Commentary No : 2014 / 63
2 min read



Armenians who are harassing or intimidating Turks for their protests and refutations against Armenian historical allegations are now effectively facing criminal charges and sentences. Following the success of academician Maxime Gauin’s case against a well-known Armenian activist, Mr. M. Nissanian and Mrs. S. Oran’s case against Mr. Leylekian, now the court of Versailles has sentenced two Armenians to six and four months jail terms respectively and to 7.000 euros fine for intimidating Mrs. E. Cetin, for being one of the organizers of demonstrations in 2012 against the discriminatory and biased legislation which was adopted in 2006 to be repudiated by the Constitutional Council in 2012.


The legal and judicial developments concerning Armenian allegations are all the more bleak in the international arena. The judgment of the very prestigious European Court of Human Rights (ECHR) has become a nightmare for the fanatics of the Armenian cause and distorters of historical facts. The European Court of Human Rights, an independent body of the 47 member Council of Europe has stated in its judgment of 17 December 2013, without ambiguity or circumvention that Switzerland was wrong in sentencing Mr. Perinçek for his statement in public revoking Armenian allegations as “international lie”.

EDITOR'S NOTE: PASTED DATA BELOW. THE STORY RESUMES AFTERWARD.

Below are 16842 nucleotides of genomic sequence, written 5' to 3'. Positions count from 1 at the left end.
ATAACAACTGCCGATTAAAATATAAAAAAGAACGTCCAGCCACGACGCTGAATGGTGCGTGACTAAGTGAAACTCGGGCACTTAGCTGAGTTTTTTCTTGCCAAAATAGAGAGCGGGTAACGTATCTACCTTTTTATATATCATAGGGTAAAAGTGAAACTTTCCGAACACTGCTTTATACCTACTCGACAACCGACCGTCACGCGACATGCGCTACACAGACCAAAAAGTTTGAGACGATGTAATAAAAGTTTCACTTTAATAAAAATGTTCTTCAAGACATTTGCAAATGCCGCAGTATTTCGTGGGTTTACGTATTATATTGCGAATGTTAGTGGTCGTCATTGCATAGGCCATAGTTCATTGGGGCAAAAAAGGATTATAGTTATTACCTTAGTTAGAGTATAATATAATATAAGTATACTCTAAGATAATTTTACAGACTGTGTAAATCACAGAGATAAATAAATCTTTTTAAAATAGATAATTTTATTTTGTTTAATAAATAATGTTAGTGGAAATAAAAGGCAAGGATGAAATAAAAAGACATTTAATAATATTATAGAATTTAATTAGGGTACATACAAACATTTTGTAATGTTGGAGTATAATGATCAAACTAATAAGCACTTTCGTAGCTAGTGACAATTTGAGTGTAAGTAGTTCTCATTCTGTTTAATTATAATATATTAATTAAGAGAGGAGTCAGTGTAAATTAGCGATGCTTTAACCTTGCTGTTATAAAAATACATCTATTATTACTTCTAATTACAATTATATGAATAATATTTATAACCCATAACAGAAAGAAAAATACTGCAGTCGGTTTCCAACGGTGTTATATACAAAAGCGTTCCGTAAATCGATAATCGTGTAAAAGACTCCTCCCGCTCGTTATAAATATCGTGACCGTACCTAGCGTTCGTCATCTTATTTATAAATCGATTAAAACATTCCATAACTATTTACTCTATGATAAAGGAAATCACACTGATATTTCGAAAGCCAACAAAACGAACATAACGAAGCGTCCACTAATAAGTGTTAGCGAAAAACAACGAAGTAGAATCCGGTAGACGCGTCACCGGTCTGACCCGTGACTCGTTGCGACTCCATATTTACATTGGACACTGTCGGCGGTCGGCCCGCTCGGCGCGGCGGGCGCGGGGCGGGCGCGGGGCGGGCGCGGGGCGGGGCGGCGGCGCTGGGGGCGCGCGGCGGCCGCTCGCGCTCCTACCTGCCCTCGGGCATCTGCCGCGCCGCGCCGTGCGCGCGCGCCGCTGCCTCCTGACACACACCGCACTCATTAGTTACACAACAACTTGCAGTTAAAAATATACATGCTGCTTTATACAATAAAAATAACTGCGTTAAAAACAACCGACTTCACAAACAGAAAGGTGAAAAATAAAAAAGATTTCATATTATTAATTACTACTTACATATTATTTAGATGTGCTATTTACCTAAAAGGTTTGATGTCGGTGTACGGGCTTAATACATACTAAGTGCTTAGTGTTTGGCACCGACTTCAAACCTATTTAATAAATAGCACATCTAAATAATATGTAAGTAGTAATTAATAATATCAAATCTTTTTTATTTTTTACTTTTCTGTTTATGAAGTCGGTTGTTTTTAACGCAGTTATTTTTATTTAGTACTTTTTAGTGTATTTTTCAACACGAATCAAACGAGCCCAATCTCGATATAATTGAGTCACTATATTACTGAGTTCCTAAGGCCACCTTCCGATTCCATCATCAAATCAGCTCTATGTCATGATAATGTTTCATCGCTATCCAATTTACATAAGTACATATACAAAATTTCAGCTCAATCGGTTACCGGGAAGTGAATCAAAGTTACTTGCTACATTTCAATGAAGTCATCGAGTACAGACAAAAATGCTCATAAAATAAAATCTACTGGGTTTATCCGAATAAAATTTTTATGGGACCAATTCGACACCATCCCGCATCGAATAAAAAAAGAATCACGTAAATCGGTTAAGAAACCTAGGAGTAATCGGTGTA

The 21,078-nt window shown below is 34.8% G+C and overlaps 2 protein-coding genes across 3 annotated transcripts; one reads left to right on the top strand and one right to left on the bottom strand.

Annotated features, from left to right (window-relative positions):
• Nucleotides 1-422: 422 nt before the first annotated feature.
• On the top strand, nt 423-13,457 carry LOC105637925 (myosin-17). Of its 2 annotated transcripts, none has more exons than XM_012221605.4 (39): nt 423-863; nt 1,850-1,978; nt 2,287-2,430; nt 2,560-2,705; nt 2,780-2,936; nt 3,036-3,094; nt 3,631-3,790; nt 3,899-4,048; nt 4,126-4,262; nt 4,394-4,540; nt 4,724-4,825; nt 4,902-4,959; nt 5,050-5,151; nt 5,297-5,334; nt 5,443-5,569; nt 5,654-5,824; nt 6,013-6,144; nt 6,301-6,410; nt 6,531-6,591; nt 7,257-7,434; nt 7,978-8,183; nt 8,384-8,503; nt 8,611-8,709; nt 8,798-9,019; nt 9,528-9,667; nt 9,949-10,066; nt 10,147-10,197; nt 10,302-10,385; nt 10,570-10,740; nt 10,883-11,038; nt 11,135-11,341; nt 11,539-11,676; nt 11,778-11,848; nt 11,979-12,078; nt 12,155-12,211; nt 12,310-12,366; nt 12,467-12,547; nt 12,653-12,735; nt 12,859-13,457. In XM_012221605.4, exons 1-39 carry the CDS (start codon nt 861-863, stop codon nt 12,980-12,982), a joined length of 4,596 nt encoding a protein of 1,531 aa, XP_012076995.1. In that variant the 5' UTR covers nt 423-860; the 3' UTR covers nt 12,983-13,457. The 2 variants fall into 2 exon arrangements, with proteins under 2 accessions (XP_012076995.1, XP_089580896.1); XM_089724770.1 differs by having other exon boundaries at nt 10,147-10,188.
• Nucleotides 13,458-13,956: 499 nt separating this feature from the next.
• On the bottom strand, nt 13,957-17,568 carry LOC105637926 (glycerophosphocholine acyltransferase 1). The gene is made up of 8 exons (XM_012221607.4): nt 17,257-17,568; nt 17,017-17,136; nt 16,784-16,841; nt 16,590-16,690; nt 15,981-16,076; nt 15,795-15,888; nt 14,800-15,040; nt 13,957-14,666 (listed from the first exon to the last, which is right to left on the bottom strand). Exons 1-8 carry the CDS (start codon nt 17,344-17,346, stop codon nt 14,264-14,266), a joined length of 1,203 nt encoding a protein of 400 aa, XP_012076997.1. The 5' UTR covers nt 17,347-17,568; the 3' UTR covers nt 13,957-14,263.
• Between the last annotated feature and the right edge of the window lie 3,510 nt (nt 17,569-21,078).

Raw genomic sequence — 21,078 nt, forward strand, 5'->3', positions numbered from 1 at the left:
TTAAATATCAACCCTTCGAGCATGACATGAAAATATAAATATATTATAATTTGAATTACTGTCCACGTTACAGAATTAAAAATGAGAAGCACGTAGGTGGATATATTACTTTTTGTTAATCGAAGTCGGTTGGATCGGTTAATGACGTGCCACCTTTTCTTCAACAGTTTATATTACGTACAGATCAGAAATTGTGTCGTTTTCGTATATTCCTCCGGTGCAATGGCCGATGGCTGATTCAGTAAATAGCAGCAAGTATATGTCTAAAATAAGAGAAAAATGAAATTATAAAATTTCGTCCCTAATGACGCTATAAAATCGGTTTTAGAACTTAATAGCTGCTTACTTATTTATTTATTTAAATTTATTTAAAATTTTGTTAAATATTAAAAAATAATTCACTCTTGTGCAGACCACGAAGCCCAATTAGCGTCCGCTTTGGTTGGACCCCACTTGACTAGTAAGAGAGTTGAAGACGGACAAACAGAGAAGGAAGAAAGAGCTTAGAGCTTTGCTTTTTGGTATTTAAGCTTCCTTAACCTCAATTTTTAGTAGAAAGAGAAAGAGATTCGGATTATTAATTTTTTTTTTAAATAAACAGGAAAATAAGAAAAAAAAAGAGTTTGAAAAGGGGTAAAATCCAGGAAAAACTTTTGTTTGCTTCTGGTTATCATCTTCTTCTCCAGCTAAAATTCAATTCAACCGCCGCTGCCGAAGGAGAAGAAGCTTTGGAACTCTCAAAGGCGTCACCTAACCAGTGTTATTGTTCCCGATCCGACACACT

Switzerland was encouraged to apply for a review of the judgment by all available means at the disposal of the Armenian protagonists. It is now announced publicly, with the words of the president of France that the French government is also supporting Switzerland in its appeal. However, those words of support, decision for intervention on the side of Switzerland for referral of the judgment to the grand chamber is apt to cast a dark shadow against the integrity of the court on two accounts. To start with, referral to grand chamber is not discretionary. A panel of five judges decides on the merit of admissibility of the application. Hence, how prudent it is to make a pronouncement on the assumption that the case will be referred to grand chamber is a point to take into consideration. Then comes the second point. Intervention for any third party, in this case France, with the proceedings of the grand chamber, is subject to the decision of the president of the court alone. It is, again, questionable how prudent it is to pre-empt that decision.


Turkey has full trust for the independence and integrity of the European Court of Human Rights. As a matter of fact, Turkey has unhesitatingly obliged fully with numerous judgments of the ECHR in the past on cases raised against Turkey similar to that of Mr. Perinçek’s case concerning freedom of expression and many others. Now that we see evidence of conscientious efforts to introduce political influence on the court, we express full faith on the verdict of the court with the conviction that unbecoming efforts to influence the ECHR will be thwarted.

© 2009-2024 Center for Eurasian Studies (AVİM) All Rights Reserved


No comments yet.